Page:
Loading ...
Sorry, an error occurred while loading the content.

Re: [Hammock Camping] Re: Bug shirt for hammock

Expand Messages
  • ra1@imrisk.com
    As for closing the end... pulling the hammock tube down an inch or two over the end of the netting is a great way to seal the end. Risk
    Message 1 of 5 , Sep 7, 2004
    • 0 Attachment
      As for closing the end... pulling the hammock tube down an inch or two over the
      end of the netting is a great way to seal the end.

      Risk

      Quoting Ray Garlington <rgarling@...>:

      > Debra,
      > I really like your bug shirt idea.
      >
      > I also think the kinks in the bug tube idea could be worked out, and
      > would work well for hot weather. If you installed the bug tube like
      > hammock pants, and had a drawstring for the headend, you could pull
      > them up and over your head, then pull the drawstring closed. You
      > could then push a "bug gasket" up into the head end to seal
      > whatever hole was left.
      >
      > I know its just me, but I really like the idea of the GI shell slung
      > under the hammock. That combined with a bug tube might be a good
      > combination for various conditions (at a slight weight penalty).
      > Bug tube pants (bug overalls?) could be installed and ready to go,
      > and pulled up and over when necessary. The bug gasket could be
      > stored in the shell.
      > Ray
      >
      > p.s. I thought about making a solid shell bottom with a net top, but
      > ended up thinking that you would need a zipper in the netting near
      > the middle. With the zipper, construction would be a little harder,
      > and entry a little less convenient.
      >
      >
      > --- In hammockcamping@yahoogroups.com, "Debra Weisenstein"
      > <dweisens@a...> wrote:
      > > Hello all. Just posted some pictures of my current hammock bug net
      > > design under "DebW's Photos" on this list.
      >
      >
      >
      >
      >
      > Yahoo! Groups Links
      >
      >
      >
      >
      >
      >
    • jonas4321@juno.com
      Risk, how do you do that from inside the bugnet tube? That is one of the dilemmas I am facing with my concept of a drawstring on both ends. I can see pulling
      Message 2 of 5 , Sep 7, 2004
      • 0 Attachment
        Risk, how do you do that from inside the bugnet tube? That is one of the
        dilemmas I am facing with my concept of a drawstring on both ends. I can
        see pulling the tube over the foot end after it is drawn tight, but the
        head end, I'd be drawing tight from inside. How sealed does this need to
        be? I know you have had your bugnets draped over the sides of your
        hammocks, does this provide enough closure to keep the little buggers
        from finding their way in along the sides?

        On Tue, 7 Sep 2004 12:21:01 -0400 ra1@... writes:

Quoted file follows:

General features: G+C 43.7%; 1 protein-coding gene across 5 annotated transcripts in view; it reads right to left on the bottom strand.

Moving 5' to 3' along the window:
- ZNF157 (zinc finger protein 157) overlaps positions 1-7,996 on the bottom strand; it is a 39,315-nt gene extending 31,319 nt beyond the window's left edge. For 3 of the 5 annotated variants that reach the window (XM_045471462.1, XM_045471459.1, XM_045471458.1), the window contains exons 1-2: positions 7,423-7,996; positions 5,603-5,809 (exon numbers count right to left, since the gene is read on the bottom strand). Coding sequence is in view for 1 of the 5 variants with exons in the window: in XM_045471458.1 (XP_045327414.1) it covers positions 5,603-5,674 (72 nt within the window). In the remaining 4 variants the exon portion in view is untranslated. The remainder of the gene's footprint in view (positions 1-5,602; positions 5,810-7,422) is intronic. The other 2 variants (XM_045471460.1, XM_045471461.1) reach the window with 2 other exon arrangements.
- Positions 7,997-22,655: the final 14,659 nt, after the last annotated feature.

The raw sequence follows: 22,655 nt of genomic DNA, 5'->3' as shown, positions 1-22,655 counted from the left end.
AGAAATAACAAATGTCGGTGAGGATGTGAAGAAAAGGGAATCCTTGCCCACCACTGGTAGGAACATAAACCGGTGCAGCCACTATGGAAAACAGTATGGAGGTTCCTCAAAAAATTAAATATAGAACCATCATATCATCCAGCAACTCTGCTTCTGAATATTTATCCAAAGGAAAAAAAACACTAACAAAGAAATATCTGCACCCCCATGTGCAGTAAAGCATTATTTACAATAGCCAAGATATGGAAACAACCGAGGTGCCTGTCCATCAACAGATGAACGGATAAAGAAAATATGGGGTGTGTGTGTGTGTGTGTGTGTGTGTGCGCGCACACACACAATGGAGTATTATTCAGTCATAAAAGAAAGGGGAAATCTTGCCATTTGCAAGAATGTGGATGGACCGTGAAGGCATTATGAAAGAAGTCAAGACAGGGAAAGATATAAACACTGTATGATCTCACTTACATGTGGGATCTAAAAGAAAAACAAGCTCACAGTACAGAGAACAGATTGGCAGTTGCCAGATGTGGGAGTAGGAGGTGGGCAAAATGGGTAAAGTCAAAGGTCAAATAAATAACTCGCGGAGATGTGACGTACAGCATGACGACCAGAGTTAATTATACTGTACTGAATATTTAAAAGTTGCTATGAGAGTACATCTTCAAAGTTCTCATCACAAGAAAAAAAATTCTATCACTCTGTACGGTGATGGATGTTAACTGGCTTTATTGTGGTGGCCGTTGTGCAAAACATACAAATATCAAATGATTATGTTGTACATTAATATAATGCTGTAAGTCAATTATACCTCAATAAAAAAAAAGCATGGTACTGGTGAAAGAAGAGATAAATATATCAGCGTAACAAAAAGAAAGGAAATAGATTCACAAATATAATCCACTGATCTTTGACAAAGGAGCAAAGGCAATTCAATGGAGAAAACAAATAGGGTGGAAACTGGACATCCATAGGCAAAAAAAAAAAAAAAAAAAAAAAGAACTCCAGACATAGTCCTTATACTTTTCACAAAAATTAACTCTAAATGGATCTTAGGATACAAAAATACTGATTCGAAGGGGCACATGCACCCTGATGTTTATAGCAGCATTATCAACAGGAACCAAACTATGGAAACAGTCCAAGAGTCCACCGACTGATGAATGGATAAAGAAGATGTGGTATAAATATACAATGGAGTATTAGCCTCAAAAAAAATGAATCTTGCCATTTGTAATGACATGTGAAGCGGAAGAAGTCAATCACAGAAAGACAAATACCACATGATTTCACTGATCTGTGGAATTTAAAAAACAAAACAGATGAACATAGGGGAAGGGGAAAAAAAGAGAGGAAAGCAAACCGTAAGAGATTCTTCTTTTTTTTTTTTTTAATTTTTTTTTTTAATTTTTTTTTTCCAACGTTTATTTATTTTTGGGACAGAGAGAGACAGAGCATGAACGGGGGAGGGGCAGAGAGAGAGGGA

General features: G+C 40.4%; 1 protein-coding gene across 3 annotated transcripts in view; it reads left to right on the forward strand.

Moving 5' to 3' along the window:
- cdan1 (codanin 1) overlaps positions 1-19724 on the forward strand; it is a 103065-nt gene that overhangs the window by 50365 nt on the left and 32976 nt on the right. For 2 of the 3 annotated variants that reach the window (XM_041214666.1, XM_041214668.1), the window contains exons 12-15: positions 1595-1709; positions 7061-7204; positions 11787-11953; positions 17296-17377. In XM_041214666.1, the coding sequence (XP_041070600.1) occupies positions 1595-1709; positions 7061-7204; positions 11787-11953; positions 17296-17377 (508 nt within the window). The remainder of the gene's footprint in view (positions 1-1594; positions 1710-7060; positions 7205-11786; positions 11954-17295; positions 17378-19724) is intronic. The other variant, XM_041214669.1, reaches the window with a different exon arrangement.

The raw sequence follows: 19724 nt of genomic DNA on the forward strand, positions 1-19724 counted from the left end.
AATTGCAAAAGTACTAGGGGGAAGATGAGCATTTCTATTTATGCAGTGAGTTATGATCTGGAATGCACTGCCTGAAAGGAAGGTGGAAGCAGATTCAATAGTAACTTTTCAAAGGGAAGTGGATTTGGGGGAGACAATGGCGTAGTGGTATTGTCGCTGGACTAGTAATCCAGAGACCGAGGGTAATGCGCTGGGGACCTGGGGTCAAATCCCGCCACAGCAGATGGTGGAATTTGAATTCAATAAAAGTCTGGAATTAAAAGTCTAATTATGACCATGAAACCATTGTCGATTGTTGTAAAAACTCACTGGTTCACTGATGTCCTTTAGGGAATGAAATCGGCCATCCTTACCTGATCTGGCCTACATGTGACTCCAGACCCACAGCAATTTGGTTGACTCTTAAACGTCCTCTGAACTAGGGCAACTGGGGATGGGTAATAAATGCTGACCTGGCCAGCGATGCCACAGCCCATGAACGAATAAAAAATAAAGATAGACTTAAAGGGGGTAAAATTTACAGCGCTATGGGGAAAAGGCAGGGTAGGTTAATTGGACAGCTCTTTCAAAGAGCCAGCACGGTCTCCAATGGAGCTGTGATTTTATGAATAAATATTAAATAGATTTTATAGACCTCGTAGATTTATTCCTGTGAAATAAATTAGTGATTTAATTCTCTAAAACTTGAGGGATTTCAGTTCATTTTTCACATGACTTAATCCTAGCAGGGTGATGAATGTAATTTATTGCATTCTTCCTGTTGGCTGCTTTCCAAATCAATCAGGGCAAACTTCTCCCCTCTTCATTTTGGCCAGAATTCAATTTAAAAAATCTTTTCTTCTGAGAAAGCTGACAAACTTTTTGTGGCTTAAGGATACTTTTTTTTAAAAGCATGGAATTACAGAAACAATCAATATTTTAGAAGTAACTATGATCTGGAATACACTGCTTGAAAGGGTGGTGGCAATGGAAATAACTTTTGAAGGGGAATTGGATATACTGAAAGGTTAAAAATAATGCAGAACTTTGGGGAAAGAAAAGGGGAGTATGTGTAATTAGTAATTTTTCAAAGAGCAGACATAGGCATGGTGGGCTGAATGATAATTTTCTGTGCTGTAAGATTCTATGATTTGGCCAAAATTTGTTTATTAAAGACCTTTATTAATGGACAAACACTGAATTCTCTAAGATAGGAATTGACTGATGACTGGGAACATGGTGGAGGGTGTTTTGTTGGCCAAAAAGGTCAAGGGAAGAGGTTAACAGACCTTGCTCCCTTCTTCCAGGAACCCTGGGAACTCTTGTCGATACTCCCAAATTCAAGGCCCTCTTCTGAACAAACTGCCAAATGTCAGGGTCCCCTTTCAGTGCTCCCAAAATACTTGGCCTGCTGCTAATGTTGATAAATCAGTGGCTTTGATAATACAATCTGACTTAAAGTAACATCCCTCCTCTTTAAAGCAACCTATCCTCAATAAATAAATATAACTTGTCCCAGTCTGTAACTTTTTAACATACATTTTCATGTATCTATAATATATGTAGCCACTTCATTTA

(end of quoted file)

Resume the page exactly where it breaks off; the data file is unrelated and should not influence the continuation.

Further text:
> As for closing the end... pulling the hammock tube down an inch or
        > two over the
        > end of the netting is a great way to seal the end.
        >

        ________________________________________________________________
        Get your name as your email address.
        Includes spam protection, 1GB storage, no ads and more
        Only $1.99/ month - visit http://www.mysite.com/name today!
      • ra1@imrisk.com
        ... Having not tried it, I can say that I believe it would be easy enough to simply pinch the bugnet between thumb and finger, and grab the edge of the hammock
        Message 3 of 5 , Sep 7, 2004
        • 0 Attachment
          Quoting jonas4321@...:

          > Risk, how do you do that from inside the bugnet tube?

          Having not tried it, I can say that I believe it would be easy enough to simply
          pinch the bugnet between thumb and finger, and grab the edge of the hammock
          tube. I have a tendency to think of the bugnet as a flat plane instead of piece
          of cloth - lots of ideas come to mind when I remember that I am not limited to
          geometrical planes and solids.

          Or I could attach a little string to the edge of the hammock tube and pull it
          down - grabbing it through the bugnet.

          Or I could attach a small string to the edge of the hammock tube and have that
          string go through a button hole, or a hem-like tube about two or three inches
          long in the bugnet.

          Or ...

          Several other ideas come to mind, but all are more complicated than the first one.


          That is one of the
          > dilemmas I am facing with my concept of a drawstring on both ends. I can
          > see pulling the tube over the foot end after it is drawn tight, but the
          > head end, I'd be drawing tight from inside. How sealed does this need to
          > be? I know you have had your bugnets draped over the sides of your
          > hammocks, does this provide enough closure to keep the little buggers
          > from finding their way in along the sides?

          So far, plenty for mosquitoes and noseeums. I have not had the privledge of
          hosting northern black flies at my campsite.

          Risk
          >
          > On Tue, 7 Sep 2004 12:21:01 -0400 ra1@... writes:
          > > As for closing the end... pulling the hammock tube down an inch or
          > > two over the
          > > end of the netting is a great way to seal the end.
          > >
          >
          > ________________________________________________________________
          > Get your name as your email address.
          > Includes spam protection, 1GB storage, no ads and more
          > Only $1.99/ month - visit http://www.mysite.com/name today!
          >
          >
          >
          >
          > Yahoo! Groups Links
          >
          >
          >
          >
          >
          >
        Your message has been successfully submitted and would be delivered to recipients shortly.